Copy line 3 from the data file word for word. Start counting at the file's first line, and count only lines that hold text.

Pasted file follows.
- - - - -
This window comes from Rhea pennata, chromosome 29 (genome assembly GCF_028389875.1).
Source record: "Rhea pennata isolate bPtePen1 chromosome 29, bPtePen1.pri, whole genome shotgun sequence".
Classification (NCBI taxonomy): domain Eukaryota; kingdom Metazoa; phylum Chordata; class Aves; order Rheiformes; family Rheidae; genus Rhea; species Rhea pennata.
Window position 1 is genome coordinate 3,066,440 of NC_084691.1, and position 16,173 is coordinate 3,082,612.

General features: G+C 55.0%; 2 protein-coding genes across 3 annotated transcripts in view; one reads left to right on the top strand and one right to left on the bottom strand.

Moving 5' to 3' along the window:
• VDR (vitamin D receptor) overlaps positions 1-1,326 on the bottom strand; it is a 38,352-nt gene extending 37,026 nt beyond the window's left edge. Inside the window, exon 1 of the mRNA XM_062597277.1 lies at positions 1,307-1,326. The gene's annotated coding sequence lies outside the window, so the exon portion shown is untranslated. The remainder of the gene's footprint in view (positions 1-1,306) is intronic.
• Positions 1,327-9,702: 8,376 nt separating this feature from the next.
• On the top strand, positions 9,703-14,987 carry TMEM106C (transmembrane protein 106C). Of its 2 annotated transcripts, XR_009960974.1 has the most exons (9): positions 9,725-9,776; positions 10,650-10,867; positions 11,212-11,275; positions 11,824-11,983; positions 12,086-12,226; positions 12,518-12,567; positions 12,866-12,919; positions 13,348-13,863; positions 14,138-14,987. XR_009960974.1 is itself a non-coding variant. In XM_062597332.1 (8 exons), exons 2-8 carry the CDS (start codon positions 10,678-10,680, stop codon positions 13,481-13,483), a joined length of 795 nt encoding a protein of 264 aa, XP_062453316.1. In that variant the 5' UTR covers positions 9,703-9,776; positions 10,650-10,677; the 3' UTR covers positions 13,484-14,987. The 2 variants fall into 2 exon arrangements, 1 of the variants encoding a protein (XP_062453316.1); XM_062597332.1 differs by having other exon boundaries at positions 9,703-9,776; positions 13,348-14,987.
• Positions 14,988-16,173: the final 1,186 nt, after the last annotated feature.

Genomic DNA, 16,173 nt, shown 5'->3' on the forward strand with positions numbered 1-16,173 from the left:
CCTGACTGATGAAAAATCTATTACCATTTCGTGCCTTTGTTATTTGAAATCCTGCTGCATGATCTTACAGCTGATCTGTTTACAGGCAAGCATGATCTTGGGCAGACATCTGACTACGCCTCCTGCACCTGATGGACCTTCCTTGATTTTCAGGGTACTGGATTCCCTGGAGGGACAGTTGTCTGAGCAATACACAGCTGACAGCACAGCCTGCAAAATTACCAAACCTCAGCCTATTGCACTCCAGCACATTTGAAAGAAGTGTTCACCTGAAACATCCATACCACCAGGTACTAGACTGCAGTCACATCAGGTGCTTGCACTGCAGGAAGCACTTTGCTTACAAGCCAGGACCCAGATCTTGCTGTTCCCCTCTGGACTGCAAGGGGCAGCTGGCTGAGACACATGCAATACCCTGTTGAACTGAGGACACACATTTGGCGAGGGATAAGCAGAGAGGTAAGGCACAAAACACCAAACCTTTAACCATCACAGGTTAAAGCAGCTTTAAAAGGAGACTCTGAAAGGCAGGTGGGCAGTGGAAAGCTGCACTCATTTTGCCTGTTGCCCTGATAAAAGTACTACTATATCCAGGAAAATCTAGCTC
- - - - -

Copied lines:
Classification (NCBI taxonomy): domain Eukaryota; kingdom Metazoa; phylum Chordata; class Aves; order Rheiformes; family Rheidae; genus Rhea; species Rhea pennata.